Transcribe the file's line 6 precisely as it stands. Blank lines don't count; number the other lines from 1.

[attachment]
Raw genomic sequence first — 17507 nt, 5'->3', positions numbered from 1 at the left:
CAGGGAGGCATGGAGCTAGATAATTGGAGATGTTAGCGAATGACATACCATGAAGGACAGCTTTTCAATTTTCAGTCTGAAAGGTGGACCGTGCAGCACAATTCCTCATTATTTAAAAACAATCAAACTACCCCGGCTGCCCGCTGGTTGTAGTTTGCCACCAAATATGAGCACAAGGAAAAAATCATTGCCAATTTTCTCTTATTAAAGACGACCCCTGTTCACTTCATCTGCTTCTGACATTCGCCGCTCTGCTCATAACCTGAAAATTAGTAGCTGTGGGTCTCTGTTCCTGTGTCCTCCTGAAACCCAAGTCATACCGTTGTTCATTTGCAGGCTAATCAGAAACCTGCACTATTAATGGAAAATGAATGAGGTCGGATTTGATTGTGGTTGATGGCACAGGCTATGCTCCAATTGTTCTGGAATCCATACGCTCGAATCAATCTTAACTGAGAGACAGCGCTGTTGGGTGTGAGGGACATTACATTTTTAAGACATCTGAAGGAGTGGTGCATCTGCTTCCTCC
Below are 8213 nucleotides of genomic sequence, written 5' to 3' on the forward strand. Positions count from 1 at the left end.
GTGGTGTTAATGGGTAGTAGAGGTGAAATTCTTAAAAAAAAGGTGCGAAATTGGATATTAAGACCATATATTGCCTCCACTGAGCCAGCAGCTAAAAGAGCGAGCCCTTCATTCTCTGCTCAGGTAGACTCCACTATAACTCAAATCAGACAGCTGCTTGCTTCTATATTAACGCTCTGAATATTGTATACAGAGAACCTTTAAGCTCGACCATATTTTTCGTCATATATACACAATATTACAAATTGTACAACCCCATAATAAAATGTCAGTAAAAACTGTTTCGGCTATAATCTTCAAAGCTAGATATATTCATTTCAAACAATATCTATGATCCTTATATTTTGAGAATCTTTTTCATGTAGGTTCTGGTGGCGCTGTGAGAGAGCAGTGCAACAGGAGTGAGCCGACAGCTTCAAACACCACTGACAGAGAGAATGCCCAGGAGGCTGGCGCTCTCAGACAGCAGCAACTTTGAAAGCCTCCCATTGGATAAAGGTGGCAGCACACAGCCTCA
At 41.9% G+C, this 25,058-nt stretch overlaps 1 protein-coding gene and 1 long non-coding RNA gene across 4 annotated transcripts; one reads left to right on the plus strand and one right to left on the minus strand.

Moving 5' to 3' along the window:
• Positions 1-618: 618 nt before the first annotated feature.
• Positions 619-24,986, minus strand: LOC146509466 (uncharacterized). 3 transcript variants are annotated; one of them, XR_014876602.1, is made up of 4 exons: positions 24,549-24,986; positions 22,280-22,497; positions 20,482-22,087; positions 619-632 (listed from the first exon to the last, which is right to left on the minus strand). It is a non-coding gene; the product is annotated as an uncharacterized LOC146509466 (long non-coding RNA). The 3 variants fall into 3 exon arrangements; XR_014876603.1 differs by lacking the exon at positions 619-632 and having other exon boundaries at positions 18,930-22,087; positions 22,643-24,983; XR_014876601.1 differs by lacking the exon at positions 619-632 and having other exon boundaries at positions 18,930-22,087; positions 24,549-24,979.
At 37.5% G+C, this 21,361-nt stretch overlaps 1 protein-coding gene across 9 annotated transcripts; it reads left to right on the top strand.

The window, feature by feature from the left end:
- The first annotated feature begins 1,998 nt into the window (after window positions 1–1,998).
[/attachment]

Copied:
Moving 5' to 3' along the window: